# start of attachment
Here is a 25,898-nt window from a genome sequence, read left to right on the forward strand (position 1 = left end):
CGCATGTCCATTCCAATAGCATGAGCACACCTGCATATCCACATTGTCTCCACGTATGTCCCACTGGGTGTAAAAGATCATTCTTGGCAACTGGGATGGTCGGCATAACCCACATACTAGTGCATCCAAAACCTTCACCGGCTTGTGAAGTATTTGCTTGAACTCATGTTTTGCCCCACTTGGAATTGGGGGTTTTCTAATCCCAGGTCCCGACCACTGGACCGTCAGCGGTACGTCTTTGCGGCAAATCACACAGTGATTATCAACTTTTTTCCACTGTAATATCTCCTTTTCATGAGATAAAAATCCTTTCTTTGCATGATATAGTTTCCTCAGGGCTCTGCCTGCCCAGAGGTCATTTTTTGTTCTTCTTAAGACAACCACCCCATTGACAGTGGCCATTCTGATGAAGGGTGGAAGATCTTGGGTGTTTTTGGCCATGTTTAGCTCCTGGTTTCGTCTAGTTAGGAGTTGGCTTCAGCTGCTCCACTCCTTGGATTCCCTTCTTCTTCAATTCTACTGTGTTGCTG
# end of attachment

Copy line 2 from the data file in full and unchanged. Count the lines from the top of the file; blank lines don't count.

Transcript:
CGCATGTCCATTCCAATAGCATGAGCACACCTGCATATCCACATTGTCTCCACGTATGTCCCACTGGGTGTAAAAGATCATTCTTGGCAACTGGGATGGTCGGCATAACCCACATACTAGTGCATCCAAAACCTTCACCGGCTTGTGAAGTATTTGCTTGAACTCATGTTTTGCCCCACTTGGAATTGGGGGTTTTCTAATCCCAGGTCCCGACCACTGGACCGTCAGCGGTACGTCTTTGCGGCAAATCACACAGTGATTATCAACTTTTTTCCACTGTAATATCTCCTTTTCATGAGATAAAAATCCTTTCTTTGCATGATATAGTTTCCTCAGGGCTCTGCCTGCCCAGAGGTCATTTTTTGTTCTTCTTAAGACAACCACCCCATTGACAGTGGCCATTCTGATGAAGGGTGGAAGATCTTGGGTGTTTTTGGCCATGTTTAGCTCCTGGTTTCGTCTAGTTAGGAGTTGGCTTCAGCTGCTCCACTCCTTGGATTCCCTTCTTCTTCAATTCTACTGTGTTGCTG